Melmed v. MottsAnnotate this Case
341 Pa. Superior Ct. 427 (1985)
491 A.2d 892
Jeffrey MELMED, Appellant, v. Faye L. Reiner MOTTS and Alice Drake, Appellees.
Supreme Court of Pennsylvania.
Argued October 17, 1984.
Filed April 12, 1985.
*429 Daniel P. Lyons, Stroudsburg, for appellant.
Robert E. Bogen, Saint Marys, for Motts, appellee.
Mark S. Love, Stroudsburg, for Drake, appellee.
Before WIEAND, DEL SOLE and POPOVICH, JJ.
Jeffrey Melmed was injured when the motorcycle on which he was riding collided with a vehicle owned and operated by Faye L. Reiner Motts. Alice Drake was a passenger in the Motts vehicle. She was an elderly lady who had been taken to dinner by Ms. Motts, her private duty nurse. Melmed filed a complaint naming both Motts and Drake as defendants. The complaint contained an averment that at the time of the accident Motts had been the employee of Drake and had been acting within the scope of her employment. After the pleadings were closed, Drake filed a motion for summary judgment. The trial court concluded from Drake's depositions that she had not been the employer of Motts and had not had the right to control the manner in which Motts performed her duties. Therefore, the court entered a summary judgment in favor of Drake. Melmed appealed. We reverse.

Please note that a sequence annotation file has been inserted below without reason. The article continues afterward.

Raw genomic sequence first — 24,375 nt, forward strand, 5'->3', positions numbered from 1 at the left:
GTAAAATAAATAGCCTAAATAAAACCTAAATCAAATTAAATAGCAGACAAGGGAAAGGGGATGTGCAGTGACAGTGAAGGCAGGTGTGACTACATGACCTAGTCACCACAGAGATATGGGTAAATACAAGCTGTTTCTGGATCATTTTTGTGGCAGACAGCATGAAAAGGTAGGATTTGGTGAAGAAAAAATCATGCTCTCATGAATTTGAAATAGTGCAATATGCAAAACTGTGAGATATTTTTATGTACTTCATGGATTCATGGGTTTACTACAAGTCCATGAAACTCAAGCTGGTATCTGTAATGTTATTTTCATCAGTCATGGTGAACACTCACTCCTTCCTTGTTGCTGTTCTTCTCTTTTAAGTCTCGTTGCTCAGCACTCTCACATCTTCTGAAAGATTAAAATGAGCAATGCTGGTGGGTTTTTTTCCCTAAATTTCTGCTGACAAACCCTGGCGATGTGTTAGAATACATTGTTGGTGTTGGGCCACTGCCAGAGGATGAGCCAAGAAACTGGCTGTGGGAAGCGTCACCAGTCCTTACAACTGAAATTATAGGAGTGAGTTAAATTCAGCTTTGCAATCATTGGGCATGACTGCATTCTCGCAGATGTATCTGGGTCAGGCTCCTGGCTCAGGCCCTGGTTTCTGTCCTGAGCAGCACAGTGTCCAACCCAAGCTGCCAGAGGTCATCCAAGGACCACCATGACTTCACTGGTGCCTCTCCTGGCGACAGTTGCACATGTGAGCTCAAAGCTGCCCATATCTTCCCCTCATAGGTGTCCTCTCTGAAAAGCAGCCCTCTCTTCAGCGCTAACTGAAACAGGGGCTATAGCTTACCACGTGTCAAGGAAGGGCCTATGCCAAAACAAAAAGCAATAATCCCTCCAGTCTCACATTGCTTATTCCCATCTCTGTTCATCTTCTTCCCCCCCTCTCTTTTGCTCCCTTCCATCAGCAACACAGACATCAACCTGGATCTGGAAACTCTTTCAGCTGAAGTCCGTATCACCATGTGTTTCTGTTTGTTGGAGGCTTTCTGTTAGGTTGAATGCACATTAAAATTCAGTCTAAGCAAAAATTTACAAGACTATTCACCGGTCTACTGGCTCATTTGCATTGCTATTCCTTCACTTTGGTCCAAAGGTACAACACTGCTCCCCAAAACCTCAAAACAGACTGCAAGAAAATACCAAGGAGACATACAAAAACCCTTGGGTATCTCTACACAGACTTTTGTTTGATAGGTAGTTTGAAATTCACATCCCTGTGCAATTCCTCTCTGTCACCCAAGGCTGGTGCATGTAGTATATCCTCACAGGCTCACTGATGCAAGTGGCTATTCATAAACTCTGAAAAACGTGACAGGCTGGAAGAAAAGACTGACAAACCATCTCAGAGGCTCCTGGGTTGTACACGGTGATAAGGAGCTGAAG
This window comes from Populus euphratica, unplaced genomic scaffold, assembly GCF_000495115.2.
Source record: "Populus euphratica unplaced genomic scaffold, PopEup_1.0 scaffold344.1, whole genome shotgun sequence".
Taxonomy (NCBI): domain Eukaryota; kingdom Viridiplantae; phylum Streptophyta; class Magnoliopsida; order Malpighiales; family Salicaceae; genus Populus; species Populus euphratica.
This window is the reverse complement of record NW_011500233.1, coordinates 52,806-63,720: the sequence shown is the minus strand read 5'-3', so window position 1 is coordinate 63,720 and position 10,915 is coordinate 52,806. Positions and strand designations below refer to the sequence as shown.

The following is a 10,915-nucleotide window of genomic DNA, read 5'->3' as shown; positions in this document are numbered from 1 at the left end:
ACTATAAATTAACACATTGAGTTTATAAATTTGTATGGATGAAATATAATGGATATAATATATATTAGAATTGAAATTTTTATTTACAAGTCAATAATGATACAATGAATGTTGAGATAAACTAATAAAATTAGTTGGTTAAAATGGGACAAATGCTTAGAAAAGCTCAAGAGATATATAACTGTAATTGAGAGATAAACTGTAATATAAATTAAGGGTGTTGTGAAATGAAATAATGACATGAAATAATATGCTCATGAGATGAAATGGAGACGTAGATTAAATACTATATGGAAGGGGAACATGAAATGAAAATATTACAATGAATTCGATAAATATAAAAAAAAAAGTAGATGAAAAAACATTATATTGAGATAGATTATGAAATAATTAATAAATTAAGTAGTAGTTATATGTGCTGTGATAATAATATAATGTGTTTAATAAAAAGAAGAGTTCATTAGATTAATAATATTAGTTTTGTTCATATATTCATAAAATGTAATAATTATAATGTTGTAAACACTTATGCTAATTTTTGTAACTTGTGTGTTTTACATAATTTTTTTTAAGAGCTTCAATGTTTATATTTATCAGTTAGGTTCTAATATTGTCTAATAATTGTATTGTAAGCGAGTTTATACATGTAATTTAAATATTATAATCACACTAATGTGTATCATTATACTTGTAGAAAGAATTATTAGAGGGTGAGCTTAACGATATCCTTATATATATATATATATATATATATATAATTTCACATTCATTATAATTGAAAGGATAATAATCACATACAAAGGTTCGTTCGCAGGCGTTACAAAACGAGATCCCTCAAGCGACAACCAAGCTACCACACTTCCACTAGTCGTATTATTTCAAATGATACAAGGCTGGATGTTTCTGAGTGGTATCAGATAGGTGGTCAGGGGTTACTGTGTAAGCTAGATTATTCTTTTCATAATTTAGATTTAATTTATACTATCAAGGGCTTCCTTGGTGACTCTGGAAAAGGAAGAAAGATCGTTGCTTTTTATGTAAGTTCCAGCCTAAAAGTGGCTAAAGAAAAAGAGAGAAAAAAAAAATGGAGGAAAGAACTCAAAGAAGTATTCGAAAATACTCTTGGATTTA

In Raffensberger v. Moran, 336 Pa.Super. 97, 485 A.2d 447 (1984), this Court reviewed the principles applicable to summary judgments as follows:"Ordinarily, summary judgment should only be entered if the pleadings, depositions, answers to interrogatories, and admissions on file, together with the affidavits, if any, show that there exists no genuine issue as to any material fact and that the moving party is entitled to a judgment as a matter of law." Community Medical Services of Clearfield Inc. v. Local 2665, AFSCME, 292 Pa.Super. 238, 242, 437 A.2d 23, 25 (1981). See also: Thorsen v. Iron and Glass Bank, 328 Pa.Super. 135, 140, 476 A.2d 928, 930 (1984); Rybas v. Wapner, 311 Pa.Super. *430 50, 54, 457 A.2d 108, 109 (1983); Pa.R.C.P. 1035(b). In passing upon a motion for summary judgment, a court must examine the record in the light most favorable to the non-moving party. Pocono International Raceway, Inc. v. Pocono Produce, Inc., 503 Pa. 80, 83, 468 A.2d 468, 470 (1983); Zimmerman v. Zimmerman, 322 Pa.Super. 121, 123, 469 A.2d 212, 213 (1983). "It is not part of the court's function to decide issues of fact but solely to determine whether there is an issue of fact to be tried." Thorsen v. Iron and Glass Bank, supra, 328 Pa.Super. at 141, 476 A.2d at 931; Wilk v. Haus, 313 Pa.Super. 479, 482, 460 A.2d 288, 290 (1983). Any doubt must be resolved against the moving party. Chorba v. Davlisa Enterprises, Inc., 303 Pa.Super. 497, 500, 450 A.2d 36, 38 (1982).
Id., 336 Pa.Superior Ct. at 102, 485 A.2d at 450. See also: Barber v. Harleysville Mutual Insurance Company, 304 Pa.Super. 355, 358, 450 A.2d 718, 719-720 (1982).